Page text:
To write the first draft you need to have detailed notes. If you not have a case at present, preparation of an outline for each section including major headings, sub-headings and paragraphs containing different points may help. At this stage you should turn your notes and outline into a narration.
Some people believe that it is better to start with the introduction and write other parts afterwards in order to make sure of the flow. Some others recommend that you first start with drafting the easiest parts which are deemed to be the Methods and Results and then write Discussion, Conclusion, Introduction, References and Title. Write the abstract last of all.
- Incorporate all the data. Make sure that you need everything that you need for writing, i. e., all data, references, drafts of figures and tables.
- Target a journal. Decide in which journal you want to submit your manuscript and draft it based on the requirements of your target journal. The requirements may have been clearly mentioned by the journal or you may reach them by reviewing some of the recently published issues of the target journal.
- Start writing. The goal of writing the first draft is to write something down on the paper, so don’t worry if the sentences are not grammatically perfect as long as the main ideas have been communicated. Write when you feel energetic, not when you feel tired. Find a time and place where you can think and write without distraction.
- Write quickly. At this stage don’t worry about words, spelling or punctuation; only mind the ideas. Just keep going. If necessary, leave gaps. Write as quickly as possible to keep the flow. Make use of abbreviations and leave a blank space for the words that escape your mind.
- Write with your own voice. If you expressed yourself in your own voice you will be able to say what you mean more easily and your readers will understand you better.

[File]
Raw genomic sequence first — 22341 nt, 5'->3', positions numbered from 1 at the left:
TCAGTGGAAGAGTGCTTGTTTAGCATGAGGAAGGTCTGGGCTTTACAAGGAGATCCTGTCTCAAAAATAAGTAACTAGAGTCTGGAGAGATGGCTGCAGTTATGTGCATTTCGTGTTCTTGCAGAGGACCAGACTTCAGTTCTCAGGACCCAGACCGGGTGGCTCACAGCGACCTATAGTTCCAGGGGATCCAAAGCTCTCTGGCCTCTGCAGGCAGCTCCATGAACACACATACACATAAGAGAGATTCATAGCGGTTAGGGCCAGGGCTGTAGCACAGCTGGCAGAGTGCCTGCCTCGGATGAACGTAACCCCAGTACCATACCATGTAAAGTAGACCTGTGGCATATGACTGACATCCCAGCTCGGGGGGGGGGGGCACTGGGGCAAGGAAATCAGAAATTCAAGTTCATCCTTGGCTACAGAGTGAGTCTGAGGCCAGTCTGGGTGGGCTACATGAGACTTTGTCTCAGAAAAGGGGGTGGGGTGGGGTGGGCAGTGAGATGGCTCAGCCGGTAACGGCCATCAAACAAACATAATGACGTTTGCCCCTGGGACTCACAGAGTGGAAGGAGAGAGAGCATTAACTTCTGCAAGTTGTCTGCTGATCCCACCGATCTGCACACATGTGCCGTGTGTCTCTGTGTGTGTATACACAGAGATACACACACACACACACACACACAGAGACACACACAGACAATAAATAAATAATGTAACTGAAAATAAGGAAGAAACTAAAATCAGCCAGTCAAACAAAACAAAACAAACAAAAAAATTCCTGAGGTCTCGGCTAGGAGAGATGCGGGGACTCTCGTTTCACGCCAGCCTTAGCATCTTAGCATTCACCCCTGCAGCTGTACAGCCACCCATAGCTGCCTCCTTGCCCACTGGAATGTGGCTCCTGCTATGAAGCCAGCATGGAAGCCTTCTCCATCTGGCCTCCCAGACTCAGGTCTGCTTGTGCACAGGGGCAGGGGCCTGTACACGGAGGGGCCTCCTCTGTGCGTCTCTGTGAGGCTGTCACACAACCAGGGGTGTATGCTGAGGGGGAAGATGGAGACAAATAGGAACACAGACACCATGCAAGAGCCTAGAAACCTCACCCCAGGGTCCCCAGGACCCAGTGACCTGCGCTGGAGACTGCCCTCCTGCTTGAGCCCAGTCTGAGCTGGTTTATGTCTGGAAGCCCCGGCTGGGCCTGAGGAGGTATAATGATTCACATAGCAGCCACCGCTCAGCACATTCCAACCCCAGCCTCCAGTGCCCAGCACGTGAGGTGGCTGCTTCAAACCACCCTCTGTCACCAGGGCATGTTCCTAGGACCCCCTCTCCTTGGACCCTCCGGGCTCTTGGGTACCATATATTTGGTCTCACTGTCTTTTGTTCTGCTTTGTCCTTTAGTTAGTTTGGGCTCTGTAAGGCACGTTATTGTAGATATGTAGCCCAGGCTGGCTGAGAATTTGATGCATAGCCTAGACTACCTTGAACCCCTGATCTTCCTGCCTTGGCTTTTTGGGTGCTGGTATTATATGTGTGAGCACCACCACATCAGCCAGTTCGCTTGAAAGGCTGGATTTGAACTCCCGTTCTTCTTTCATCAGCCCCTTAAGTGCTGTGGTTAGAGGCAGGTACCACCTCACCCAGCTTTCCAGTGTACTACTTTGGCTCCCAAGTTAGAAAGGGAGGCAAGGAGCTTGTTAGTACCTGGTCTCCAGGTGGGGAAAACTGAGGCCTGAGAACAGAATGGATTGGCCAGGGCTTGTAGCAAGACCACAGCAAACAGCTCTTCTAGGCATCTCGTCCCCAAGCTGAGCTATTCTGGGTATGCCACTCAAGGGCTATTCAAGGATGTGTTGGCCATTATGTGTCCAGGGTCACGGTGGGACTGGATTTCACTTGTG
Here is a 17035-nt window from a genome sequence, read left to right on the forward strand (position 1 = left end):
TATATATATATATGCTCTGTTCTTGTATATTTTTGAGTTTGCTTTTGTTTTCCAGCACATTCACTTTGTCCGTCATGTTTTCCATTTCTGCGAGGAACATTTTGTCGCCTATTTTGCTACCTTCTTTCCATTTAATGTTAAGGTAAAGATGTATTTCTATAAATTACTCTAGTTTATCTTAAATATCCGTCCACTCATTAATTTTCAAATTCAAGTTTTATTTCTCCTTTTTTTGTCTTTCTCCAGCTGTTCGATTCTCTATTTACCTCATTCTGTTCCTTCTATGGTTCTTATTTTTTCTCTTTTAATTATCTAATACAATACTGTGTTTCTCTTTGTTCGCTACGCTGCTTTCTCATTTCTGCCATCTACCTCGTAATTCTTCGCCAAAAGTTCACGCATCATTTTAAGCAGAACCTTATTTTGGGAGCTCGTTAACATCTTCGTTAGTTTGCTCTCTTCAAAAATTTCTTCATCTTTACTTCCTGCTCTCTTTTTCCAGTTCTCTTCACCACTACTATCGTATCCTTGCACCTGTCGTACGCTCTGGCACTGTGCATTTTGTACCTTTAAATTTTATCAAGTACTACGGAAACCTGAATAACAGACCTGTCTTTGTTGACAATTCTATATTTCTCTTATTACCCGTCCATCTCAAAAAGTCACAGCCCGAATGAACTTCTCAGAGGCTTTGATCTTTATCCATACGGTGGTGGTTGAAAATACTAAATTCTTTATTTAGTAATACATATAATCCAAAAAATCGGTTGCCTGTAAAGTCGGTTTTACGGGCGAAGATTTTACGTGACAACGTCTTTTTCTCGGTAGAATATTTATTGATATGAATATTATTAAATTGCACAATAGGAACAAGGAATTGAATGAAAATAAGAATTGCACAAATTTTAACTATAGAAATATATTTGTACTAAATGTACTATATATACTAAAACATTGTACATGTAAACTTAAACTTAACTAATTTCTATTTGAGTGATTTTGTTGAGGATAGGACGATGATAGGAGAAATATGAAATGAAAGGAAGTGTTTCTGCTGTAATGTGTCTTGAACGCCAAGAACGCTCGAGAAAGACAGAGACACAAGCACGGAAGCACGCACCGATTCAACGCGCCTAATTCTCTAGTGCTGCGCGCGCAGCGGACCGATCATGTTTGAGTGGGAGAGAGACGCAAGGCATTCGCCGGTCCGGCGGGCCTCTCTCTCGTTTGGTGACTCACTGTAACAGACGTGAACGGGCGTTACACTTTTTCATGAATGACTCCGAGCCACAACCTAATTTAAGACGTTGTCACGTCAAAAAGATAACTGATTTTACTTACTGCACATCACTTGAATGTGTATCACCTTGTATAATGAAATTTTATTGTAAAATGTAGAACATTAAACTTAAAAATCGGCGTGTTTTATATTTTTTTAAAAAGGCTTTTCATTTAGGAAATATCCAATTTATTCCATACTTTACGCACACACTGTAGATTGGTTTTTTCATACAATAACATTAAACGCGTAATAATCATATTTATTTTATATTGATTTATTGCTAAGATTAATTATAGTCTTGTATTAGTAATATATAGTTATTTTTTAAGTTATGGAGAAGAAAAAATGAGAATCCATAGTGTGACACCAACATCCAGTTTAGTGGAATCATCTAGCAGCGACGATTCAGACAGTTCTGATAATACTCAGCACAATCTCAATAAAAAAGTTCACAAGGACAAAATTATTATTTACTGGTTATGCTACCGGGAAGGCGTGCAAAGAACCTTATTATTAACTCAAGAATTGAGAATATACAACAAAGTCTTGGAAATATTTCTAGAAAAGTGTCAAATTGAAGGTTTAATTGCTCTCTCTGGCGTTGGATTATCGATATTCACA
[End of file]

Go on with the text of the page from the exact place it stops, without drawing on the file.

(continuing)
- Write without editing. Resist the temptation to edit as you write, otherwise, you will get stuck and waste time. Writing and editing at the same time can spoil both.
- Stick to the plan of your outline. keep your eye on the headings of your outline, this helps you to concentrate on what you want to say.
- Draft the paper in parts. It is not a good idea to write the whole paper in one sitting. Treat each section of the paper as a short essay. Check your notes, consider the goal of that particular section and what you intend to achieve.
- Put aside the first draft. Don’t touch the first draft for a few days. This time interval allows you to be another person. Proofreading and editing your own work is difficult. This break between creation and critique is helpful.
- Revise it. Revise your writing constantly until there is no need to do more revision. The aim is to look at your work not as its author but as a respectful but serious critic. Is every sentence meaningful? In longer sentences, is it possible to keep track of the subject at hand? Do the longer paragraphs follow a particular idea, or can you break them into smaller paragraphs? These are among the questions that you should ask yourself.
- Check for clarity and brevity. Review sentences and paragraphs with focus on clearness. The length of sentences for maximum readability should be between 15-20 words. The optimal length of paragraphs in a scientific article is about 150 words.
- Be consistent. A manuscript is often written by more than one writer and the writers have to share the process. Yet, the manuscript must keep a consistent style all throughout. The first author need to review the whole manuscript and if necessary make revisions before submitting the manuscript.